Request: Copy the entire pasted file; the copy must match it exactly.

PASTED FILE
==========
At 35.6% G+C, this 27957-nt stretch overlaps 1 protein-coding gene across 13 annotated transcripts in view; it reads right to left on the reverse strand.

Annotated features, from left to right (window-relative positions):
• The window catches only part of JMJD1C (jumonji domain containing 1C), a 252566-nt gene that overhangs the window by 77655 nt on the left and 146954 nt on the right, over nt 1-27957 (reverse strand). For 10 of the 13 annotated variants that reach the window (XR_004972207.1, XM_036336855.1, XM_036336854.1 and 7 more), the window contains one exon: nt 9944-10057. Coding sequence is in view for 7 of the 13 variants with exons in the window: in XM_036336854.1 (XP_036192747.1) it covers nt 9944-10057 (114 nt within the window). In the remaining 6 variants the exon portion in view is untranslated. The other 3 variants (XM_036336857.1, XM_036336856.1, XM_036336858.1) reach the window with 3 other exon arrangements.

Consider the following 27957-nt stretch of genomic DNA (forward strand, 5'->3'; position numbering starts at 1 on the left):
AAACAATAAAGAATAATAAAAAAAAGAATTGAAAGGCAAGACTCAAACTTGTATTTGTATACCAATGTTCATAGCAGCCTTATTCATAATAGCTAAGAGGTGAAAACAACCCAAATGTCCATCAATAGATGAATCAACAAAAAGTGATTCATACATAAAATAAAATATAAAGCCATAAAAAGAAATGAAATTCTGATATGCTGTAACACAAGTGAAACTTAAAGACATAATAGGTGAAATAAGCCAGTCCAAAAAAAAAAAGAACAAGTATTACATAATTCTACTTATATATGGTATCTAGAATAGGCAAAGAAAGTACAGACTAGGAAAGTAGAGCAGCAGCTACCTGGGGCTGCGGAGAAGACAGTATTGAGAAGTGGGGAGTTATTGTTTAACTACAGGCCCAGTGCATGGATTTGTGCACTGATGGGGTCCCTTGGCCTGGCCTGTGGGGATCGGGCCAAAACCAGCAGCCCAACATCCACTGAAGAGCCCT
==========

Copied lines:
At 35.6% G+C, this 27957-nt stretch overlaps 1 protein-coding gene across 13 annotated transcripts in view; it reads right to left on the reverse strand.

Annotated features, from left to right (window-relative positions):
• The window catches only part of JMJD1C (jumonji domain containing 1C), a 252566-nt gene that overhangs the window by 77655 nt on the left and 146954 nt on the right, over nt 1-27957 (reverse strand). For 10 of the 13 annotated variants that reach the window (XR_004972207.1, XM_036336855.1, XM_036336854.1 and 7 more), the window contains one exon: nt 9944-10057. Coding sequence is in view for 7 of the 13 variants with exons in the window: in XM_036336854.1 (XP_036192747.1) it covers nt 9944-10057 (114 nt within the window). In the remaining 6 variants the exon portion in view is untranslated. The other 3 variants (XM_036336857.1, XM_036336856.1, XM_036336858.1) reach the window with 3 other exon arrangements.

Consider the following 27957-nt stretch of genomic DNA (forward strand, 5'->3'; position numbering starts at 1 on the left):
AAACAATAAAGAATAATAAAAAAAAGAATTGAAAGGCAAGACTCAAACTTGTATTTGTATACCAATGTTCATAGCAGCCTTATTCATAATAGCTAAGAGGTGAAAACAACCCAAATGTCCATCAATAGATGAATCAACAAAAAGTGATTCATACATAAAATAAAATATAAAGCCATAAAAAGAAATGAAATTCTGATATGCTGTAACACAAGTGAAACTTAAAGACATAATAGGTGAAATAAGCCAGTCCAAAAAAAAAAAGAACAAGTATTACATAATTCTACTTATATATGGTATCTAGAATAGGCAAAGAAAGTACAGACTAGGAAAGTAGAGCAGCAGCTACCTGGGGCTGCGGAGAAGACAGTATTGAGAAGTGGGGAGTTATTGTTTAACTACAGGCCCAGTGCATGGATTTGTGCACTGATGGGGTCCCTTGGCCTGGCCTGTGGGGATCGGGCCAAAACCAGCAGCCCAACATCCACTGAAGAGCCCT